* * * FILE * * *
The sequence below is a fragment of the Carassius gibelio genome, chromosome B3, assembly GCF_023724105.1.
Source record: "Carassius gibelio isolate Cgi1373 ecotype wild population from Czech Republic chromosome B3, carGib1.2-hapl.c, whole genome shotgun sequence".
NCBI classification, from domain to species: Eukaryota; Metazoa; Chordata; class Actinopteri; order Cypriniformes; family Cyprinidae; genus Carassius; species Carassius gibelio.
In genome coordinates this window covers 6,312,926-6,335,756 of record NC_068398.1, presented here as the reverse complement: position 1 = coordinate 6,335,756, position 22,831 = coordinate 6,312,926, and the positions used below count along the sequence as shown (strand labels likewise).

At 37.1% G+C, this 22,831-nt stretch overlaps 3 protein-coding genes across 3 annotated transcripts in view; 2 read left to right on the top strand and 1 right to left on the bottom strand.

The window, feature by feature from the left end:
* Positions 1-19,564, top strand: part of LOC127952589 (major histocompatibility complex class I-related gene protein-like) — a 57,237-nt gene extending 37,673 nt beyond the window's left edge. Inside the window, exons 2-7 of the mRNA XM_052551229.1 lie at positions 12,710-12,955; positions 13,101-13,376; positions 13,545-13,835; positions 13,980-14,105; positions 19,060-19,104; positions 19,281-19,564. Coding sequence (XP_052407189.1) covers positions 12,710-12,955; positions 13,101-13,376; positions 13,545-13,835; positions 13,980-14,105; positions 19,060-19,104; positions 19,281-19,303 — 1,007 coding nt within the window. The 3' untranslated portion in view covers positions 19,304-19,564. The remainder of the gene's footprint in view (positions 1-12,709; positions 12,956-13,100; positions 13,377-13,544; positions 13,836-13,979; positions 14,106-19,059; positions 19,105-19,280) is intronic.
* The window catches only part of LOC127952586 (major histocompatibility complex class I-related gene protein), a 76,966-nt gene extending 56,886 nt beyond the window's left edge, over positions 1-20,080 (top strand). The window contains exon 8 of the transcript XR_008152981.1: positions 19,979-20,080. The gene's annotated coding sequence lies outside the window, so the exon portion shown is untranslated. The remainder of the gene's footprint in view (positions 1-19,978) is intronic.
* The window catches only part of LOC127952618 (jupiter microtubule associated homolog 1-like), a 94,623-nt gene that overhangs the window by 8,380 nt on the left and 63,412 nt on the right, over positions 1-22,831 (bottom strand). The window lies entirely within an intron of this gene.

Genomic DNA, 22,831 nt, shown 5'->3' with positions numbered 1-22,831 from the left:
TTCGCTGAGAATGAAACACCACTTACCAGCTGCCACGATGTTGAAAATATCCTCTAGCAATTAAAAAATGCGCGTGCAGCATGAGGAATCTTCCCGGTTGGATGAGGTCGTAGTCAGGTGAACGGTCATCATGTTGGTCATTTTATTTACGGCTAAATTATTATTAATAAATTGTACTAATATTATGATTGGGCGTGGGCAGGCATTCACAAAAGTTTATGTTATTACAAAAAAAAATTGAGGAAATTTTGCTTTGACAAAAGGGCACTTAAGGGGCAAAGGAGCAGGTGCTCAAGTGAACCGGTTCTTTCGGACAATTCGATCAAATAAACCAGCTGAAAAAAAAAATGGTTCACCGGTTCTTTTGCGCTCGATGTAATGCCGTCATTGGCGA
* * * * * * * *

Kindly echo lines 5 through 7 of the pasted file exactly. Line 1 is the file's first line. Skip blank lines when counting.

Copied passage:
At 37.1% G+C, this 22,831-nt stretch overlaps 3 protein-coding genes across 3 annotated transcripts in view; 2 read left to right on the top strand and 1 right to left on the bottom strand.

The window, feature by feature from the left end:
* Positions 1-19,564, top strand: part of LOC127952589 (major histocompatibility complex class I-related gene protein-like) — a 57,237-nt gene extending 37,673 nt beyond the window's left edge. Inside the window, exons 2-7 of the mRNA XM_052551229.1 lie at positions 12,710-12,955; positions 13,101-13,376; positions 13,545-13,835; positions 13,980-14,105; positions 19,060-19,104; positions 19,281-19,564. Coding sequence (XP_052407189.1) covers positions 12,710-12,955; positions 13,101-13,376; positions 13,545-13,835; positions 13,980-14,105; positions 19,060-19,104; positions 19,281-19,303 — 1,007 coding nt within the window. The 3' untranslated portion in view covers positions 19,304-19,564. The remainder of the gene's footprint in view (positions 1-12,709; positions 12,956-13,100; positions 13,377-13,544; positions 13,836-13,979; positions 14,106-19,059; positions 19,105-19,280) is intronic.